NZ Olympian to row in 160th Oxford Cambridge Boat Race
FOR IMMEDIATE RELEASE
New Zealand Olympian to row in 160th Oxford Cambridge Boat Race
April 3, 2014 – Following in a now well-established tradition, Storm Uru, MBA at Sad Business School, will row in the Oxford Blue Boat in the bow seat in The 160th Boat Race, sponsored by BNY Mellon, on 6th April 2014.
Uru, a New Zealand Olympian of Ngāi Tahu descent and winner of a bronze medal in London 2012 in the lightweight double sculls, is part of an experienced crew boasting no fewer than three Olympians. ‘I am absolutely delighted to be in the Blue Boat and to represent Oxford at the highest level’ said Storm Uru. ‘I came to Oxford to pursue a world class MBA and combine it with my passion for rowing. At Saïd and in Oxford I am able to do both with some of the best in the world. I am hoping to make Oxford and New Zealand proud on the 6th. Beyond that, I hope that the skills and insights I have learned on the MBA combined with the tenacity and determination I have built up through rowing at this level will prepare me for my future career in business and I am greatly looking forward to the opportunities ahead.’
As one of the oldest sporting events in world history, the boat race began as a challenge between two friends in 1829 in Henley on Thames. Since the second race in 1836, the contest between two rowing crews from Oxford and Cambridge Universities has taken place in London, with Cambridge leading the series 81-77.
In preparation for the Race, Uru is training for a minimum of six hours a day, alongside the famously challenging workload of an MBA. ‘My schedule is fairly taxing at the moment but I find my commitments complement each other. The same approach of extensive preparation, mental stamina and a drive to succeed help me both in the classroom and on the river. There’s a lot of overlap in what it takes to be your best in both sport and business.’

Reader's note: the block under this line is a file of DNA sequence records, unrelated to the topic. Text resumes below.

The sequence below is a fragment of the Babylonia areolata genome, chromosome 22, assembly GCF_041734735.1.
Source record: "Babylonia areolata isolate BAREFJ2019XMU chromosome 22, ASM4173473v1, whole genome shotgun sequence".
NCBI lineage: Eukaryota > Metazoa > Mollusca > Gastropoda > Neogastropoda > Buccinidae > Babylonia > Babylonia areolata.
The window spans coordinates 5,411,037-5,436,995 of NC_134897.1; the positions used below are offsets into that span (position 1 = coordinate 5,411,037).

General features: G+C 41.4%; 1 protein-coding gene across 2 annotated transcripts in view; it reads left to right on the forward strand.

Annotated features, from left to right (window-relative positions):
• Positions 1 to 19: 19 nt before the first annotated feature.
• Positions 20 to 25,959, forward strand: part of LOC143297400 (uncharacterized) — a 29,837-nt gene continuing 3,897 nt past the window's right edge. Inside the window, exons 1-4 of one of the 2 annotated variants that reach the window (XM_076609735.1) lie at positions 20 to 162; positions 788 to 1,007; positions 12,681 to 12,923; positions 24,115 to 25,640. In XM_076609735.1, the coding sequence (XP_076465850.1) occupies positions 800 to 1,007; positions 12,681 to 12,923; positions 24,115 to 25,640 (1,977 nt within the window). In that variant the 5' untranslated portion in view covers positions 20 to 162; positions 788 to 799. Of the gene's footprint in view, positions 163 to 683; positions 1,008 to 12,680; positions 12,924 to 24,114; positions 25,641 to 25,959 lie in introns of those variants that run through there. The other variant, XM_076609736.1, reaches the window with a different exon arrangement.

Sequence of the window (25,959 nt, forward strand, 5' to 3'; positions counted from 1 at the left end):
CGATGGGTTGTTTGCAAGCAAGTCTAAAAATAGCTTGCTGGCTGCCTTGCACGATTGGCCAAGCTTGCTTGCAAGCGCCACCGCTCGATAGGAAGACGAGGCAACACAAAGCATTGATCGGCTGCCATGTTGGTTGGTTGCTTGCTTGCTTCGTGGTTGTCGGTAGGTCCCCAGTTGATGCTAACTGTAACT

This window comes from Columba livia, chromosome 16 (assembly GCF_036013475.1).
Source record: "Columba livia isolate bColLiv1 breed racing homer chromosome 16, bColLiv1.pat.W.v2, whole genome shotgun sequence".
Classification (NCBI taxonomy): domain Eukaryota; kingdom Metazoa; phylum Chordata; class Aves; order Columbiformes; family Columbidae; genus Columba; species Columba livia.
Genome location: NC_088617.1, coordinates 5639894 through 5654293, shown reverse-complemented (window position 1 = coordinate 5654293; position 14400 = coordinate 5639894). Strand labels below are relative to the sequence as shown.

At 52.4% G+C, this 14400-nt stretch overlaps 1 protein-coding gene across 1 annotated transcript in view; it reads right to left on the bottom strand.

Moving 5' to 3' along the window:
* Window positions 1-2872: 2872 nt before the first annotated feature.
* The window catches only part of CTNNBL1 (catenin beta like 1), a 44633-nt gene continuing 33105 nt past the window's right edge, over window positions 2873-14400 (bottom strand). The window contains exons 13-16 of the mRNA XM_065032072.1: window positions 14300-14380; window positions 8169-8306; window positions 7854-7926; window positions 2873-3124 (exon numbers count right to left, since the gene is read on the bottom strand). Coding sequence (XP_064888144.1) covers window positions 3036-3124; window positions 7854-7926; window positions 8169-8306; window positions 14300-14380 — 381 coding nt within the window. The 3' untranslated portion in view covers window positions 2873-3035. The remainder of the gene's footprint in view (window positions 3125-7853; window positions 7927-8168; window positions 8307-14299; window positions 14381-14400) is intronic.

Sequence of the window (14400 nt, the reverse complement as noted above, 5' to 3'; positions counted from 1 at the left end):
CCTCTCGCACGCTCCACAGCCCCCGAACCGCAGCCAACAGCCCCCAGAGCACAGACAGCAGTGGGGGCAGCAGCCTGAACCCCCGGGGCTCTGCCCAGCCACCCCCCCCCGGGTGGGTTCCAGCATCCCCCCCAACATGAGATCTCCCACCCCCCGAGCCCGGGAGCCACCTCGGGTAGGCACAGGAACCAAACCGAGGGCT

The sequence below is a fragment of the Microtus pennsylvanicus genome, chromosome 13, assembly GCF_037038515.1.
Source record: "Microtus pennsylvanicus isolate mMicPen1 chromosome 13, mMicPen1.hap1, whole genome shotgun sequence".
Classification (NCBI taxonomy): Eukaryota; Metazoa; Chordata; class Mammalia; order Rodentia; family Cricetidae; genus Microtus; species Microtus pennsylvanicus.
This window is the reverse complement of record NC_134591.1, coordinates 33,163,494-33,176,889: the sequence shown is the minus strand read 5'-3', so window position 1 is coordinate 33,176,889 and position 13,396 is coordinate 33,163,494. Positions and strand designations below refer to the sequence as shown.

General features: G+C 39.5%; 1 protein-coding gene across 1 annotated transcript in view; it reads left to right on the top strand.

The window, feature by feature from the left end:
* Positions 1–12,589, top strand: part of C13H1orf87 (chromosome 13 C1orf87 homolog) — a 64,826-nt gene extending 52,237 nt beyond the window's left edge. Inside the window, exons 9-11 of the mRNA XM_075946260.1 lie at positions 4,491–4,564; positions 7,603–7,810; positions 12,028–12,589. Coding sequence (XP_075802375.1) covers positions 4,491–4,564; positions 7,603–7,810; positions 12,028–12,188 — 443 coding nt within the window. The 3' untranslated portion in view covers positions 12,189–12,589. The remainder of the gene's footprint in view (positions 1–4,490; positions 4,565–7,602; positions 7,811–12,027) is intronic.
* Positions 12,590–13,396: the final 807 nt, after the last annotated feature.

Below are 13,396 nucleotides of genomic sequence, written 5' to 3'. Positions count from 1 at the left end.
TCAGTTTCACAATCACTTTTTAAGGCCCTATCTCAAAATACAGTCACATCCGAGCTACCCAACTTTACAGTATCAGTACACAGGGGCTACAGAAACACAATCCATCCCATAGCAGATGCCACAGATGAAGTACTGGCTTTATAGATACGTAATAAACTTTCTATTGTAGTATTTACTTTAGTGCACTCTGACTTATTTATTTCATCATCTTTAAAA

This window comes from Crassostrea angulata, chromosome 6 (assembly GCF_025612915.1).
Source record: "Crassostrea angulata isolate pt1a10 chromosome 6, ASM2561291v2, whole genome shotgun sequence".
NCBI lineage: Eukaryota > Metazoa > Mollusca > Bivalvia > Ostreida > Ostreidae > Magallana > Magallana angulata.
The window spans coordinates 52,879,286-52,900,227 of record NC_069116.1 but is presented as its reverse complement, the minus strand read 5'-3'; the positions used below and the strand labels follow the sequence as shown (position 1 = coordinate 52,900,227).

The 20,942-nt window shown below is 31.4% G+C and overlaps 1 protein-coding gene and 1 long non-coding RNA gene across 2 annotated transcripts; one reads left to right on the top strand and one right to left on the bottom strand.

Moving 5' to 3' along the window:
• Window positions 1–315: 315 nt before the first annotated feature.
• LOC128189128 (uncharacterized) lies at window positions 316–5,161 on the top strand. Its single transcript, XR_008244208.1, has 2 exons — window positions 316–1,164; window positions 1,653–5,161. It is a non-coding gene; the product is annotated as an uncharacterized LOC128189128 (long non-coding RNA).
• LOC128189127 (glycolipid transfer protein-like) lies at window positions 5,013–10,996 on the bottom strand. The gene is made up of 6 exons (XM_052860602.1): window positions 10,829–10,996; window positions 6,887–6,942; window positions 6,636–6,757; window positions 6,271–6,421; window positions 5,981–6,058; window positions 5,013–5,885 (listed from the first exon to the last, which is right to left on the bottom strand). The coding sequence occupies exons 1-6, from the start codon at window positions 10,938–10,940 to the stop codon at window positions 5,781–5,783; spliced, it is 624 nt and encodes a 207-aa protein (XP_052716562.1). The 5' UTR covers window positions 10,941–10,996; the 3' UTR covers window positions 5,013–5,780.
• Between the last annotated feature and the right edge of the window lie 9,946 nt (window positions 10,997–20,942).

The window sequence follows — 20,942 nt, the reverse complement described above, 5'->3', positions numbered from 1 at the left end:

Professor Peter Tufano, Dean of Sad Business School said: 'It is an outstanding achievement to have won a place in such a highly competitive race whilst working towards a world-class MBA, which makes considerable demands of its participants. Elite sports and successful business people have much in common, and the calls made upon those at the upper levels of both fields can be similar. Like the School’s other rowers before him, Storm has demonstrated a steely determination to give of his best to the boat crew and simultaneously to contribute fully to the MBA programme. In both contexts, he has been supported by his peers: business, like rowing, is a team activity – and all the stronger for it. The skills and strength of mind Storm has shown in his race preparation and throughout the MBA will stand him in good stead for his business career.’